Eat Well

I recently watched a documentary called Food, Inc. While I knew a fair bit about the subject matter through other anecdotes, the film caused me to consider this stuff on a deeper level than before. For those unfamiliar with the film, here is a very basic bulleted synopsis:

  • Our nation’s food supply is controlled by a handful of companies with deep ties to just about every level of our Government including those agencies in charge of regulating them.

  • They put profit ahead of everything else, including our health, the income and well being of farmers, the safety of workers, and the environment.

  • They use chemical and genetic manipulation to manipulate the size of chicken breasts, the growth cycle of livestock, the yield of corn and soybeans (which almost all of our food now contains), and shelf life.

  • Our food is increasingly tainted with drug resistant bacteria like E-Coli because we have genetically bread our livestock to easily pass it on.

  • Diabetes and obesity is at epidemic rate among children and adults (nearly 1-3 Americans will contract diabetes in their lifetime) due to increased exposure to sweeteners such as high fructose corn syrup.

  • We, as consumers, vote for this every day with our money. We demanded cheap food and we got it at a cost that was deliberately hidden from us (i.e. the cost of our health and well being). This is OUR fault. We can change it by demanding better and voting with more of our money.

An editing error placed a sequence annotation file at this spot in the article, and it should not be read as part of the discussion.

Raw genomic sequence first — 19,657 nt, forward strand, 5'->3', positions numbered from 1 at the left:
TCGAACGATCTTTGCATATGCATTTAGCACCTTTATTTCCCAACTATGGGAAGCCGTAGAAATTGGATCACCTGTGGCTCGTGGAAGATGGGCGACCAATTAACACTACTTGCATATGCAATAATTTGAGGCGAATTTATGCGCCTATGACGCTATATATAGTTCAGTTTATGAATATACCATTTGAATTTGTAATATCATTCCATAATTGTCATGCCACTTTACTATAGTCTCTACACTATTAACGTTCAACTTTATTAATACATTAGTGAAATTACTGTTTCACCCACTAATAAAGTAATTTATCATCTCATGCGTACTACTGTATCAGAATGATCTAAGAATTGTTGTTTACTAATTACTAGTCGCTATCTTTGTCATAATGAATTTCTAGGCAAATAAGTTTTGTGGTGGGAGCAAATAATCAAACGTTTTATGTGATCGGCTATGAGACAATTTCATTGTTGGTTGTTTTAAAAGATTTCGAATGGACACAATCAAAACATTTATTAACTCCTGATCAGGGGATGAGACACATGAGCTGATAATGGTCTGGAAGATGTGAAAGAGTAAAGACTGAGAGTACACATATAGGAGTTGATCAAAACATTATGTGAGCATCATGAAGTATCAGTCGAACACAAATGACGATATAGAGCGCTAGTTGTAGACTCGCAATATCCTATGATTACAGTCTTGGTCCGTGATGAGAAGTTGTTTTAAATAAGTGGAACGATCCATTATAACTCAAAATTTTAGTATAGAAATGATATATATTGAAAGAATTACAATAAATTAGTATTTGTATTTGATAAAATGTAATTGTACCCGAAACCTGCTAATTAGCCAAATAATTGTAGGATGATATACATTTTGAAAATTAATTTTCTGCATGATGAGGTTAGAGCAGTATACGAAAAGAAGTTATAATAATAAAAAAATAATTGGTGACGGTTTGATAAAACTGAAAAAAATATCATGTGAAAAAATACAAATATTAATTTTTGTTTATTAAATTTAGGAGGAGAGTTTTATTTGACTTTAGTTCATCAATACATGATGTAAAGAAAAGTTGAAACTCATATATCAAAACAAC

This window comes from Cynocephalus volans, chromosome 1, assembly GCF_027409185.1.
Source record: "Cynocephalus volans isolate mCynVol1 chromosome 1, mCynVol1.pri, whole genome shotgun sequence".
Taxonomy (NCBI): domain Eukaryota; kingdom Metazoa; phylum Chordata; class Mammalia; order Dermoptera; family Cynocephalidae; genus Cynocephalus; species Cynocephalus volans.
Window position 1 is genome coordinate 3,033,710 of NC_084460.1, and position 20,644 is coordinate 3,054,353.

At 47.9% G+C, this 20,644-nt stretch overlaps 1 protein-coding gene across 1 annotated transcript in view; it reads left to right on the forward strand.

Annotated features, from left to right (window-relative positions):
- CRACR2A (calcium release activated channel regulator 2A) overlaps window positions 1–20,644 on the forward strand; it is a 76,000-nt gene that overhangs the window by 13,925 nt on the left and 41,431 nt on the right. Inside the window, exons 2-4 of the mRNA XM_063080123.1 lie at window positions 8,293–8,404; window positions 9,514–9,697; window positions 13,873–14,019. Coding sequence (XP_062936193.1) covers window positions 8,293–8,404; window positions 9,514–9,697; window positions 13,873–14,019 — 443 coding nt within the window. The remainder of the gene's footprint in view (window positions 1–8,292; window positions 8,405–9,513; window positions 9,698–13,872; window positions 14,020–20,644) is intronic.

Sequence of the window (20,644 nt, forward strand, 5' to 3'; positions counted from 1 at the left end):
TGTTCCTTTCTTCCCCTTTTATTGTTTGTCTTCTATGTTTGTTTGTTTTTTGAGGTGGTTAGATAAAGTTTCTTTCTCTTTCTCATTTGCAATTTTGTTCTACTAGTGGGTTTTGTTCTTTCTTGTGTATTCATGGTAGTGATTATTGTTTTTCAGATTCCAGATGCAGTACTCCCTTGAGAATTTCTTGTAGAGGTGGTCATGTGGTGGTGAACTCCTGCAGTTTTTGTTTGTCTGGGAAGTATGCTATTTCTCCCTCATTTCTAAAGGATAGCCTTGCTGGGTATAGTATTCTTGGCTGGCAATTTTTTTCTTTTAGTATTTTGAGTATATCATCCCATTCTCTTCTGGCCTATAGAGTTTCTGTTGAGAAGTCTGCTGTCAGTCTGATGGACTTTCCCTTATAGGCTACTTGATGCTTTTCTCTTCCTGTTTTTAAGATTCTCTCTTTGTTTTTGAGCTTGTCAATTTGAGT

The movie is available via “Watch Instantly” streaming on Netflix right now. I urge you to watch it.

I was deeply affected by the film and have since been putting a lot of thought into, at the very least, becoming more educated about the food I am eating.

I am lucky enough to live only two blocks away from a really good food co-op that is big into locally sourced food and educating their customers. I have not been using it enough but decided last night to go and really spend some quality time there looking around, comparing prices and asking questions. Here are some things I discovered:

  • Most of the beef they sell is from Thousand Hills Cattle Company. It is locally produced, locally butchered, grass fed, and ethically and humanly treated. It is about three times the price of what it would cost you at the average supermarket. The reason: It costs what beef is supposed to cost.
  • Most of the chicken and pork (forgot the name of the farm and did not write it down) is also locally produced and ethically and humanly treated. It costs more (about double) but your are getting an immeasurable amount more quality.

  • The reason meat at the supermarket is so cheap is because it is fed steroid enhanced grain, raised on barren land, crowded together by the thousands, standing in each others manure, slaughtered by the thousands per day in less than clean or safe conditions by big companies that care only about delivering you what you are paying for – cheap food at a high profit by whatever means necessary.